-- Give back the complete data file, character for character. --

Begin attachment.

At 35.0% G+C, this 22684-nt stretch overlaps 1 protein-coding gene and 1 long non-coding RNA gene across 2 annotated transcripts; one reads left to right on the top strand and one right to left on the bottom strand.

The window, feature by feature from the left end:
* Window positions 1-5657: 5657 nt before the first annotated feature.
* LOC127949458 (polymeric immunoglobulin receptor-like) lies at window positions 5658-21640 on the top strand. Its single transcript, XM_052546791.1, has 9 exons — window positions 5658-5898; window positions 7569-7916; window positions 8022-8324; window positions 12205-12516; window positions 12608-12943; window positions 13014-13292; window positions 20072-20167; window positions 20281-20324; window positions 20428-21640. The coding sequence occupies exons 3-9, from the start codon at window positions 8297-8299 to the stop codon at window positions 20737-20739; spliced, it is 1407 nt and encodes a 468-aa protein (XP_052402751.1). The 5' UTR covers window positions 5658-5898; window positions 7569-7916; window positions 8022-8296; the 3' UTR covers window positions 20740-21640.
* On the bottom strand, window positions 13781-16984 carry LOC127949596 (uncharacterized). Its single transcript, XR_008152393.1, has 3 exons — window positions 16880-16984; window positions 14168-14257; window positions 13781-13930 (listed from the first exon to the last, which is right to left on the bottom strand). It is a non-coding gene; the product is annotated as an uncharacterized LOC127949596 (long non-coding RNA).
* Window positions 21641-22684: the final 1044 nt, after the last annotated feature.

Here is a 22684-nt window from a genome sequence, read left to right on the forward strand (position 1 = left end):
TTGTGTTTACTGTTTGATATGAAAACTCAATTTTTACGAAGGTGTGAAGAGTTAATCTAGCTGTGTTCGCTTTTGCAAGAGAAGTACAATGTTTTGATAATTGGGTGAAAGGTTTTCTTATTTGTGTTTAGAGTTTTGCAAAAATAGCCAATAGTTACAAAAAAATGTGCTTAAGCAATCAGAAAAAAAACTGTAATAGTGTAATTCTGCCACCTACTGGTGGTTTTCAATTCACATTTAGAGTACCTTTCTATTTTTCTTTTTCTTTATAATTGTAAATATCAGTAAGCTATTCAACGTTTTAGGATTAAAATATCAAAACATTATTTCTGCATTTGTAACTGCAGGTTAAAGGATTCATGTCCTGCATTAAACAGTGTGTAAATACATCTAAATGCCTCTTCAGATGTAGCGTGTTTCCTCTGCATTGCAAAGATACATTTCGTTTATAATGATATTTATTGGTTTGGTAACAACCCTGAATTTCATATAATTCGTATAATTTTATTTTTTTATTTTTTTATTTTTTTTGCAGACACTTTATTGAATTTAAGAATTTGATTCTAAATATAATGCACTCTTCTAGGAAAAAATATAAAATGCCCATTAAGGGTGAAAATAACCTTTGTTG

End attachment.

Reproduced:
At 35.0% G+C, this 22684-nt stretch overlaps 1 protein-coding gene and 1 long non-coding RNA gene across 2 annotated transcripts; one reads left to right on the top strand and one right to left on the bottom strand.

The window, feature by feature from the left end:
* Window positions 1-5657: 5657 nt before the first annotated feature.
* LOC127949458 (polymeric immunoglobulin receptor-like) lies at window positions 5658-21640 on the top strand. Its single transcript, XM_052546791.1, has 9 exons — window positions 5658-5898; window positions 7569-7916; window positions 8022-8324; window positions 12205-12516; window positions 12608-12943; window positions 13014-13292; window positions 20072-20167; window positions 20281-20324; window positions 20428-21640. The coding sequence occupies exons 3-9, from the start codon at window positions 8297-8299 to the stop codon at window positions 20737-20739; spliced, it is 1407 nt and encodes a 468-aa protein (XP_052402751.1). The 5' UTR covers window positions 5658-5898; window positions 7569-7916; window positions 8022-8296; the 3' UTR covers window positions 20740-21640.
* On the bottom strand, window positions 13781-16984 carry LOC127949596 (uncharacterized). Its single transcript, XR_008152393.1, has 3 exons — window positions 16880-16984; window positions 14168-14257; window positions 13781-13930 (listed from the first exon to the last, which is right to left on the bottom strand). It is a non-coding gene; the product is annotated as an uncharacterized LOC127949596 (long non-coding RNA).
* Window positions 21641-22684: the final 1044 nt, after the last annotated feature.

Here is a 22684-nt window from a genome sequence, read left to right on the forward strand (position 1 = left end):
TTGTGTTTACTGTTTGATATGAAAACTCAATTTTTACGAAGGTGTGAAGAGTTAATCTAGCTGTGTTCGCTTTTGCAAGAGAAGTACAATGTTTTGATAATTGGGTGAAAGGTTTTCTTATTTGTGTTTAGAGTTTTGCAAAAATAGCCAATAGTTACAAAAAAATGTGCTTAAGCAATCAGAAAAAAAACTGTAATAGTGTAATTCTGCCACCTACTGGTGGTTTTCAATTCACATTTAGAGTACCTTTCTATTTTTCTTTTTCTTTATAATTGTAAATATCAGTAAGCTATTCAACGTTTTAGGATTAAAATATCAAAACATTATTTCTGCATTTGTAACTGCAGGTTAAAGGATTCATGTCCTGCATTAAACAGTGTGTAAATACATCTAAATGCCTCTTCAGATGTAGCGTGTTTCCTCTGCATTGCAAAGATACATTTCGTTTATAATGATATTTATTGGTTTGGTAACAACCCTGAATTTCATATAATTCGTATAATTTTATTTTTTTATTTTTTTATTTTTTTTGCAGACACTTTATTGAATTTAAGAATTTGATTCTAAATATAATGCACTCTTCTAGGAAAAAATATAAAATGCCCATTAAGGGTGAAAATAACCTTTGTTG